“The idea of it is to teach kids to be globally responsible,” LaChapelle said. “They can learn international relations, they can learn research techniques...techniques in negotiation and compromise. Basically it’s designed to help them be more globally educated, more globally aware.”
Seniors Christian Cyr and Conner Reynolds will represent Brazil before the UN Office of Drugs and Crime, which will discuss drug trafficking. Brazil is the world’s second-largest importer of cocaine, Cyr said, so they’ll try to create a multilateral drug task force with neighbors Bolivia, Columbia and Peru, whose borders are popular targets for smugglers. The primarily-Brazilian force would then hunt traffickers in other countries.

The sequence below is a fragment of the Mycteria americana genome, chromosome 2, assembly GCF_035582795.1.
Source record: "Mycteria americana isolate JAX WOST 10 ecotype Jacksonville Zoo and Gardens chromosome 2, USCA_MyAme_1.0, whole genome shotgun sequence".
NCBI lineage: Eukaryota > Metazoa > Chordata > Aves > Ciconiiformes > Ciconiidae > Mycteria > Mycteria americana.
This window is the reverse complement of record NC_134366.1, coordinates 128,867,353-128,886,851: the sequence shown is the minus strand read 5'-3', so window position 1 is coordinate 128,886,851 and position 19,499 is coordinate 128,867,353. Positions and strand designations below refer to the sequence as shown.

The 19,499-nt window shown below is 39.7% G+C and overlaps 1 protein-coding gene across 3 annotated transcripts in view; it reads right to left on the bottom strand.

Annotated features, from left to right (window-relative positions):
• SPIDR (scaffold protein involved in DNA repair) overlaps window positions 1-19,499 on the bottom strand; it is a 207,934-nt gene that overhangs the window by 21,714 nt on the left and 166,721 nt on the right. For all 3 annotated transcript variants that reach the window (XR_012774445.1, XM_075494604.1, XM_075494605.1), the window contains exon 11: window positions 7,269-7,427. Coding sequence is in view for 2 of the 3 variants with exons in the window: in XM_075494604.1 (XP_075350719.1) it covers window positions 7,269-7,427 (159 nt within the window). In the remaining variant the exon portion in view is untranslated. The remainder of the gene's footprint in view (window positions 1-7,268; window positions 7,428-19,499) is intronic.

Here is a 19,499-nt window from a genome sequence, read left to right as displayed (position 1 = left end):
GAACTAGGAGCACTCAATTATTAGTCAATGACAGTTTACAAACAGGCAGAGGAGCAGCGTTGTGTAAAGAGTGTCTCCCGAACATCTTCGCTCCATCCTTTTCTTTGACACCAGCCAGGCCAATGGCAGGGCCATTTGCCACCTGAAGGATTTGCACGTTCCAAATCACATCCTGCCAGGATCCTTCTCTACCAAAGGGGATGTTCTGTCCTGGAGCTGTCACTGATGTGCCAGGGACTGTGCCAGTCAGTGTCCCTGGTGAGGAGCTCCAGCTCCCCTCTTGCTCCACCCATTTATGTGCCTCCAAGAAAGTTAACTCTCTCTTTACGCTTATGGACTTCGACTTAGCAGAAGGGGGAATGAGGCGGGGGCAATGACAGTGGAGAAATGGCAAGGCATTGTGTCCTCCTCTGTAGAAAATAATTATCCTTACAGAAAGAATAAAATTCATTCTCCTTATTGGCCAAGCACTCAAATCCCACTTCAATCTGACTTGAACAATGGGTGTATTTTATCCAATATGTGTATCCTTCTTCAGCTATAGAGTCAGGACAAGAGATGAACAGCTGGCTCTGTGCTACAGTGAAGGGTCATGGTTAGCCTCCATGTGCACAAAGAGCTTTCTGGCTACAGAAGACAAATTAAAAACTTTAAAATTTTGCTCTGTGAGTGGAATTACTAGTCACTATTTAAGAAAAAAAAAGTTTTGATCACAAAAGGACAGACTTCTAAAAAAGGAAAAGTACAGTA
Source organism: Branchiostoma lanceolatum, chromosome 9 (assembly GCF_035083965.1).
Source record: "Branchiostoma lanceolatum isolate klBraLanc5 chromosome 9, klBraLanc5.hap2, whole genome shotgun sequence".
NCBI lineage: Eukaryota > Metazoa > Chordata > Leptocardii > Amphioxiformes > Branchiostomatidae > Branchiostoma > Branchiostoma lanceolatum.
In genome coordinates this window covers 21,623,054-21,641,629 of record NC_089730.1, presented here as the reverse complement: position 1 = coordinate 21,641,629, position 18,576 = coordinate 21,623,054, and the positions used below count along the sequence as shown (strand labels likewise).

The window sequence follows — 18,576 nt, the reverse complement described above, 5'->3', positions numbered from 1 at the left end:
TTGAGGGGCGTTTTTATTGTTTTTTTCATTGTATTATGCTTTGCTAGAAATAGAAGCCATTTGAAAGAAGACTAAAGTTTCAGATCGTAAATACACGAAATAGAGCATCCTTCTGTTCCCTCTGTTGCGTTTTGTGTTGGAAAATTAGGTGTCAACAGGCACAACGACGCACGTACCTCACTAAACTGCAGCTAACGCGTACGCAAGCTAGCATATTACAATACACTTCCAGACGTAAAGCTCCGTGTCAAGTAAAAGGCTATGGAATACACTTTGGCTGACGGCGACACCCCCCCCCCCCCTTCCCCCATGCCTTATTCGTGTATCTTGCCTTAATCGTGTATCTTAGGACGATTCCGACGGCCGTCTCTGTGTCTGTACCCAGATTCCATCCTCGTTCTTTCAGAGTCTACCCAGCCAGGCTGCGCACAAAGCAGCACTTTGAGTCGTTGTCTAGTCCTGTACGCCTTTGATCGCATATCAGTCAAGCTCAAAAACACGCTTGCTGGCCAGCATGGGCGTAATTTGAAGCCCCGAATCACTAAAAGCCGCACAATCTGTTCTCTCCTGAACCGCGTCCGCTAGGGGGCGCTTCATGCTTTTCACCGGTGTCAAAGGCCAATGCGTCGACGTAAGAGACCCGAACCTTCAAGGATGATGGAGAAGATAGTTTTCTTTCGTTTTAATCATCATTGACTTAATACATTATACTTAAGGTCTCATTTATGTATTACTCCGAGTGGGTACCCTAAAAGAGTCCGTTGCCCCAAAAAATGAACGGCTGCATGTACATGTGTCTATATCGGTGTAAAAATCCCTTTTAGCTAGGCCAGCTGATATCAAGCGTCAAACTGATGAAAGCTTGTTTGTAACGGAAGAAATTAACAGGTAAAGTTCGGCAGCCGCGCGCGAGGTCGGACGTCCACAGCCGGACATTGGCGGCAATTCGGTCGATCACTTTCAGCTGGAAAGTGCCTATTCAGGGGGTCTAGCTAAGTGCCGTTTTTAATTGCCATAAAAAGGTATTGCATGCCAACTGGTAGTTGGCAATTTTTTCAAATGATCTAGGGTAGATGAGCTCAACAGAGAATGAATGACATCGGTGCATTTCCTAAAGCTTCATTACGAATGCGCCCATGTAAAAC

But it’s more difficult than a handshake.
“Of course, because it’s Brazilian soldiers in those countries, that could break sovereignty, so you have to get agreements from them,” Cyr said. “And when you’re trying to get more than one country on a task force, they don’t always want to fund it.”
Cyr’s plan is to lobby the United States for grant funds and technology to stop the organized trade, then set aside domestic funds to rehabilitate addicts and cut off demand.
With 12 years of experience since LaChapelle was hired to create the team, Newburyport’s Model UN is considered quite skilled in the region. At their usual Maine conference, they’ve won Best Delegation for several years running, as well as numerous individual awards for diplomacy and public speaking.
“The club is very well established, we’re a very accomplished group,” he said. “This is a chance for our kids to showcase their skill on a greater scale.”
That greater scale is reflected in their country assignment: while NHS is often assigned large, influential countries like China, Russia and the United Kingdom, in the New York, those important roles will go to schools with a history of high performance at the conference.